Blended Payments – Payments consisting of both a principal and an interest component, paid on a regular basis (e.g. weekly, biweekly, monthly) during the term of the mortgage. The principal portion of payment increases, while the interest portion decreases over the term of the mortgage, but the total regular payment usually does not change.
Bridge Loan – A temporary loan to buy time for the borrower until money from another source (a more permanent loan or sale of property) is obtained.
Canada Mortgage and Housing Corporation (CMHC) – The National Housing Act (NHA) authorized Canada Mortgage and Housing Corporation (CMHC) to operate a Mortgage Insurance Fund which protects NHA Approved Lenders from losses resulting from borrower default.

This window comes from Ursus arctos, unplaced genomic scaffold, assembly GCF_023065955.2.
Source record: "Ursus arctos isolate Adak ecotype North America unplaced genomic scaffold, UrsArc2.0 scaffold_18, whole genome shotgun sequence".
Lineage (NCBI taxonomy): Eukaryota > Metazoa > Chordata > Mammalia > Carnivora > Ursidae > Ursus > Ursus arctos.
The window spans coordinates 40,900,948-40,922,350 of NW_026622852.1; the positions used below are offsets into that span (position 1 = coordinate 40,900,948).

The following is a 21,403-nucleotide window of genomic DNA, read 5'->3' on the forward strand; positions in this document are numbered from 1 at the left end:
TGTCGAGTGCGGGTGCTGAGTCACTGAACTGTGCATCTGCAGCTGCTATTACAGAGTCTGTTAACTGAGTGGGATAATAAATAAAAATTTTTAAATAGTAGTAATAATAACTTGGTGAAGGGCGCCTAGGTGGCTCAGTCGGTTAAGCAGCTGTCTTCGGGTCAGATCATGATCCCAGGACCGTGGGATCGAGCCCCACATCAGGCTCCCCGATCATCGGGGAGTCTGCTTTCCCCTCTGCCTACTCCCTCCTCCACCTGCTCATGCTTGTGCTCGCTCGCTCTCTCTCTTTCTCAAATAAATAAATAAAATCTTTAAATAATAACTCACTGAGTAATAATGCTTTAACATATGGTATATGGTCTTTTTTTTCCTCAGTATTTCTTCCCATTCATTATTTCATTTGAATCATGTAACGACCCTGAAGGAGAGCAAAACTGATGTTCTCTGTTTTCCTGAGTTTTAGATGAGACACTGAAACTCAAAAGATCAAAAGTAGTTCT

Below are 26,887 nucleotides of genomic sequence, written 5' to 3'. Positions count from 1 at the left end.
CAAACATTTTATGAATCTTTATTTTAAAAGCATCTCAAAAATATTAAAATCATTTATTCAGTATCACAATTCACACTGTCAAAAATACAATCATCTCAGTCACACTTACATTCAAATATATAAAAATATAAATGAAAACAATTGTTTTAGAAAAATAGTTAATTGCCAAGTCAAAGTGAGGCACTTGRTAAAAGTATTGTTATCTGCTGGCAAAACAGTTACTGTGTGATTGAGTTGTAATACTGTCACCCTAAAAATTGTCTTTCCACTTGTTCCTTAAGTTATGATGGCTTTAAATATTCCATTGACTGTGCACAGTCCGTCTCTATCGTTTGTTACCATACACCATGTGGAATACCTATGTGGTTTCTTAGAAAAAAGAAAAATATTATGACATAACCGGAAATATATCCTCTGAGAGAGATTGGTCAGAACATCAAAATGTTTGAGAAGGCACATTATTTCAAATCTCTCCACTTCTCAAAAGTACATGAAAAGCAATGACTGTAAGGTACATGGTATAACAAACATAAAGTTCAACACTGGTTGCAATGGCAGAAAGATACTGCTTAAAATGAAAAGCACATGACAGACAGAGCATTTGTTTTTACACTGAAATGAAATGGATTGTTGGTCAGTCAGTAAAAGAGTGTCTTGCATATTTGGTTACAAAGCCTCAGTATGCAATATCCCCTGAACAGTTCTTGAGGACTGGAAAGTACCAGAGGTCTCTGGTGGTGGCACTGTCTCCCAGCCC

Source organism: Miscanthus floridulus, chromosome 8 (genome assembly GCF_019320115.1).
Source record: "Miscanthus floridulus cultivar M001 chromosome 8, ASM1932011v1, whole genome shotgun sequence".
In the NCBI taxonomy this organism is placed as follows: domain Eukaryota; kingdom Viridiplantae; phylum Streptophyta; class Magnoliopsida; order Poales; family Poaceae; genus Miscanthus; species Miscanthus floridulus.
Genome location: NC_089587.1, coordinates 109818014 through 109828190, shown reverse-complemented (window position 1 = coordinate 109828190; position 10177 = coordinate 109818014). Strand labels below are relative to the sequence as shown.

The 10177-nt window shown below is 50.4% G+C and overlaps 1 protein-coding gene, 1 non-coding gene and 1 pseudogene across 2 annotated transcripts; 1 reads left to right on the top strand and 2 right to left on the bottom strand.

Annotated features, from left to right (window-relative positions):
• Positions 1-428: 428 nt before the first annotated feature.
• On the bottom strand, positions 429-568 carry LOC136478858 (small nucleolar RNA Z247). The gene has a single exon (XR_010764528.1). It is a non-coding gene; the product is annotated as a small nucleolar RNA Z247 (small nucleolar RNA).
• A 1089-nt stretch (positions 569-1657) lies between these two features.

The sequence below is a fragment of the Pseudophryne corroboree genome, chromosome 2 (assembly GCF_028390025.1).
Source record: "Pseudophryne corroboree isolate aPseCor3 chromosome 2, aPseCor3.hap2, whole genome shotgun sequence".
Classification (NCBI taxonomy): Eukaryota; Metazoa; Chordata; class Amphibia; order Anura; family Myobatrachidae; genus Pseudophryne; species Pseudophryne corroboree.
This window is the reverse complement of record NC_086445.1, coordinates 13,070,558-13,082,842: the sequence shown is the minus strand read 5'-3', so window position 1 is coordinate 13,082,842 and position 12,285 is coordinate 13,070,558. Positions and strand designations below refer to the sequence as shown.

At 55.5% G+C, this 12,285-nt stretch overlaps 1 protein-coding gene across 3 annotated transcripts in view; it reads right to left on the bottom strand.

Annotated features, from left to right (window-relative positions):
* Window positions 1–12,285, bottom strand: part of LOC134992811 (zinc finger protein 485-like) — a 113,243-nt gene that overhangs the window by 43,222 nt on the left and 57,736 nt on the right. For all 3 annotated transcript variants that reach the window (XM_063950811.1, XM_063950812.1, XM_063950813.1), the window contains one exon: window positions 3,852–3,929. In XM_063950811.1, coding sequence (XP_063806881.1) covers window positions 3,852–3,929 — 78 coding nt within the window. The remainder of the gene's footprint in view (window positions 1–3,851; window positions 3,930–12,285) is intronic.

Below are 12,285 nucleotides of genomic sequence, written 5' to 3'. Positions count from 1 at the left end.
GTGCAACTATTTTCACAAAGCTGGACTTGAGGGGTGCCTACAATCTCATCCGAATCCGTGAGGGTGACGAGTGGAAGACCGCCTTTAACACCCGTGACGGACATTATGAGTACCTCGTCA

Certificate of Location or Survey – A document specifying the exact location of the building on the property and describing the type and size of the building including additions, if any.
Certificate of Search or Abstract of Title – A document setting out instruments registered against the title to the property, e.g. deed, mortgages, etc.
Closed Mortgage – A mortgage agreement that cannot be prepaid, renegotiated or refinanced before maturity, except according to its terms.
Closing Costs – Various expenses associated with purchasing a home. These costs can include, but are not limited to, legal/notary fees and disbursements, property land transfer taxes, as well as adjustments for prepaid property taxes or condominium common expenses, if any.
Closing Date – The date on which the sale of a property becomes final and the new owner usually takes possession.